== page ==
Ken Chua, founder of (these)abilities, wants us to stop tiptoeing around persons with disabilities

This entrepreneur is levelling the playing field for the disabled

The founder of (these)abilities, Ken Chua, wants us to stop tiptoeing around persons with disabilities

by : Amyraa Zukiman

To view persons with disabilities as a liability is a mistake. Within each of them is a vast amount of human potential to be discovered – a realisation that spurred Ken Chua to form (these)abilities in 2015, a design and technology company dedicated to serving persons with disabilities.

However, unlike conventional non-profit groups, Chua and his team are not looking to draw on social sympathy to make a dent in the persons with disabilities community. Instead, they are focussing on levelling the playing field for persons with disabilities at work, home and during play. Chua zeroes in on the company’s modus operandi and his journey as its founder.

Please describe (these)abilities.

Ken Chua (KC): We are an inclusive innovation agency that works with organisations to design and build inclusive products, services, environments and campaigns to serve not only persons with disabilities, but to give everyone else a delightful lived experience as well.

Understandably, the news of Project Artemis got a little lost in the hubbub, which is a little sad, because it’s incredibly exciting. Then-newly-installed CEO Markus Duesmann announced he would be creating a business division within Audi that would report to him directly, tasked to “develop a pioneering model for Audi quickly and unbureaucratically”.

We adopt a participatory design model; working closely with experts, the persons with disabilities community and our clients in every stage of the project, from ideation, production to testing. It’s really all in.

What sparked an interest in the disability space and led you to start the company?

KC: It began in junior college, where I was volunteering at the Cerebral Palsy Alliance Singapore. I was exposed to kids with a spectrum of disabilities — some were deaf, visually impaired or had a cognitive disability and others had poor psychomotor skills. I was curious about their everyday lives.

A couple of weeks and a few persons with disabilities friends later, I knew that I wanted to do something in the disability space. There was so much potential there. Hence, after graduating from the Singapore University of Technology and Design, I kickstarted (these)abilities.

Society has to move from a sympathetic to an empathetic model.

Tell us about some of your significant projects that proved to be impactful.

KC: During the 2015 ASEAN Para Games, we initiated the idea of an add-on bus accessory called the Plug-N-Play Safety System to increase the wheelchair capacity on buses. The Land Transport Authority approved the idea and we mass-produced and installed them on several buses. Eventually, we managed to transport all 397 wheelchair athletes to the stadium for the opening ceremony.

We also produced Keyguard 2.0, a hard plastic ‘protector’ that sits on a keyboard and has holes for every key. It is designed to allow people who experience hand tremors, have athetosis, muscular weakness or poor fine/gross motor skills to rest their hands on the keyguard while typing. The intention is to reduce the strain on their upper limbs and prevent them from hitting the wrong keys.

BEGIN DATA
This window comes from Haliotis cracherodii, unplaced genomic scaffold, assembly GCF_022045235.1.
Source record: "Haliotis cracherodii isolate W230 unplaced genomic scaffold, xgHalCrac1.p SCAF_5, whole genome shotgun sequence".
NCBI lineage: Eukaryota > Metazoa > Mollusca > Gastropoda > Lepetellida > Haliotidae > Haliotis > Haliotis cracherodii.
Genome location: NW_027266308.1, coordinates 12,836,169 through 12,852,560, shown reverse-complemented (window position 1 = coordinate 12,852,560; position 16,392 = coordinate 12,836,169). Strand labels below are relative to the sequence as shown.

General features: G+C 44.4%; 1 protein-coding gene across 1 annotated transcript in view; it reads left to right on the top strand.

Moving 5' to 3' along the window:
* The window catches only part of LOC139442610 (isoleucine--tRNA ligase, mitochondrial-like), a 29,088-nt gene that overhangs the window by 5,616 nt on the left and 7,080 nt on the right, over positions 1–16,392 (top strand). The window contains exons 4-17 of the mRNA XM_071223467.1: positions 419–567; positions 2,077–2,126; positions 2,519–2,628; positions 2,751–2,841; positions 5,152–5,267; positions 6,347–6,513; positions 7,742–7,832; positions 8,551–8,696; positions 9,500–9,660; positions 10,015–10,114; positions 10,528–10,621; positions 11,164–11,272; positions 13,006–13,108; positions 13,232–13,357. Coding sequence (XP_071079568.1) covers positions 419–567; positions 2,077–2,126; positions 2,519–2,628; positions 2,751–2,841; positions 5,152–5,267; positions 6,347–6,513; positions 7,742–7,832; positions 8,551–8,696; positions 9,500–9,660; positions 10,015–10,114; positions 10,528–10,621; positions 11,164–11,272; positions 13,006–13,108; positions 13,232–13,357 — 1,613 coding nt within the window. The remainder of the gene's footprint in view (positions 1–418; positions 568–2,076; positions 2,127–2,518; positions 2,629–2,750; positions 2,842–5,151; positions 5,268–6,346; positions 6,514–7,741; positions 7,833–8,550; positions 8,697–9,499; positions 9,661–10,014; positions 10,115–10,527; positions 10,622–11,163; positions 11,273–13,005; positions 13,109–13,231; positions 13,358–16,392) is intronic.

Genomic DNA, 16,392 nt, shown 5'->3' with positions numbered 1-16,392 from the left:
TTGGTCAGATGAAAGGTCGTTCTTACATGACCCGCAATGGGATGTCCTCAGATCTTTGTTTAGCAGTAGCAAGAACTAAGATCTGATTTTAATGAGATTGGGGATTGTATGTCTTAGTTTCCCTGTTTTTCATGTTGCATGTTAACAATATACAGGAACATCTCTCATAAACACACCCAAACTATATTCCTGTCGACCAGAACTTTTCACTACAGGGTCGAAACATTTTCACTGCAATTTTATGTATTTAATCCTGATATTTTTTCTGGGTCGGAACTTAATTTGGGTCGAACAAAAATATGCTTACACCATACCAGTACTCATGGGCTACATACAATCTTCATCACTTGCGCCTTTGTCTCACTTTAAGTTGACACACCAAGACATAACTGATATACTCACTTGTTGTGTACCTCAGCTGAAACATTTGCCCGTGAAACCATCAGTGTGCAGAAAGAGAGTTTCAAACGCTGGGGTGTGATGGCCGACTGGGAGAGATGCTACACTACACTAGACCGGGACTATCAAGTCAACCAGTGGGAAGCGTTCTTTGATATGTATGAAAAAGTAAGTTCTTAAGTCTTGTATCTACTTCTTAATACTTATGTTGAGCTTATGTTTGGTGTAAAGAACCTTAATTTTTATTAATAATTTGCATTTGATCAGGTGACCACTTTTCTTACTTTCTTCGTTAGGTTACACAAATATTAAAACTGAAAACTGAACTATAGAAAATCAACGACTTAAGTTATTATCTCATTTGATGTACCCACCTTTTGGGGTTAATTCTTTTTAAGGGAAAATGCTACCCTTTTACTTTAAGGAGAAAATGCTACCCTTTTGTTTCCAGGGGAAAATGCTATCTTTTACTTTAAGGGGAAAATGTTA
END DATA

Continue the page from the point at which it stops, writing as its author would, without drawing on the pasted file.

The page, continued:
In 2016, you held a Grab Lab. What was that about?

KC: Sometimes, organisations or even persons with disabilities themselves approach us for solutions to an inclusivity issue(s) they may be facing, and that’s when we call for a Lab – short for Lowering All Barriers – session. In this instance, we worked with Grab to make its app more inclusive.

For this project, we got our designers and developers to work with blind and deaf participants. Through our research, we found out that most of them struggled to inform drivers of the multiple stops they had to make during a ride due to the communication barriers between a deaf rider and a hearing driver. They therefore always had to key their stops in the ‘notes’ section, which drivers might miss. As such, the multi-stop ride function was conceived.

What’s in the pipeline?

KC: We have been working on an inclusive tourism project for travellers with disabilities. It has received support from organisations and agencies, but COVID-19 happened. We’ll see how it goes.

In this line of work, you’re constantly in search of fresh ideas. Has it been challenging?

KC: I try to observe other social, business and political phenomena as much as possible because I believe that it is important to widen my peripheries. That way, I am better at connecting more dots beyond my domain.

I also do constant visualisation of a society that is authentically inclusive in terms of business, sports and arts, to name a few. These exercises help me identify existing gaps and possible solutions. Additionally, my persons with disabilities friends teach me a lot and I constantly uncover neat insights that lead to ideas from them.

With that, how does the future of the persons with disabilities community look like to you?

KC: It is good that many are increasingly aware of the persons with disabilities community and are wary of the terms they use on them. It shows that people acknowledge and consider their feelings. But beyond that, society has to move from a sympathetic to an empathetic model, which will unlock a massive human potential we have yet to realise.